John Koerner, Bluesman Who Inspired a Young Bob Dylan, Dies at 85

Spider John Koerner, a blues and folk singer whose work drew praise from the Doors and the Beatles (if not the general public) and who, in 1960, taught his friend Bobby Zimmerman about traditional American music, then watched as the young man metamorphosed into Bob Dylan, died on Saturday at his home in Minneapolis. He was 85.

The cause was cancer, his son Chris Kalmbach said.

On a self-made seven-string guitar and also on a 12-string — like his idol, Lead Belly — Mr. Koerner (pronounced KER-ner) yowled and foot-stomped his way through songs about gold miners and frogs who went a-courtin’. He played the bars and coffeehouses of the nation’s university towns, and he performed both standards and his own original songs, which came out, as one critic put it, “pre-antiquated.”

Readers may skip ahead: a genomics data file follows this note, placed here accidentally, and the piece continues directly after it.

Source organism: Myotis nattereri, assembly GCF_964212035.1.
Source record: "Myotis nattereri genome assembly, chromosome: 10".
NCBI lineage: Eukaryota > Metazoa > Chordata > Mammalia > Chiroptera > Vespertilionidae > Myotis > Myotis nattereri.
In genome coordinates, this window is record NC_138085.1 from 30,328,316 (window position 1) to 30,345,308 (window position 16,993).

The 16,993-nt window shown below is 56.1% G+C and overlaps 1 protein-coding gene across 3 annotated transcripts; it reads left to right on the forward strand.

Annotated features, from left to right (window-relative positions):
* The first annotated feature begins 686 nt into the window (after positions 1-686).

Musically, he was best known as a member of Koerner, Ray & Glover, along with Dave “Snaker” Ray, another guitarist and vocalist, and Tony “Little Sun” Glover, who played harmonica. Their debut album, “Blues, Rags & Hollers,” released in 1963, was an early attempt by young middle-class white men to imitate Black blues musicians whose hard-to-find recordings they had obsessively collected.

Mr. Koerner first became known as a member of Koerner, Ray & Glover, whose first album was released in 1963 and reissued in 1995.Credit…Compass Records

“Demolishing the puny vocalizations of ‘folk’ trios like the Kingston Trio and Peter, Paul and Whatsit, Koerner and company showed how it should be done,” David Bowie wrote in a 2003 article in Vanity Fair in which he included “Blues, Rags & Hollers” on a list of his 25 favorite albums.

The Doors decided to sign with Elektra Records in part because it had issued that album. The founder and chief executive of Elektra, Jac Holzman, often said the Beatles authorized him to issue an album of baroque interpretations of their work after John Lennon told him, “Anyone who records Koerner, Ray & Glover is OK with me.”

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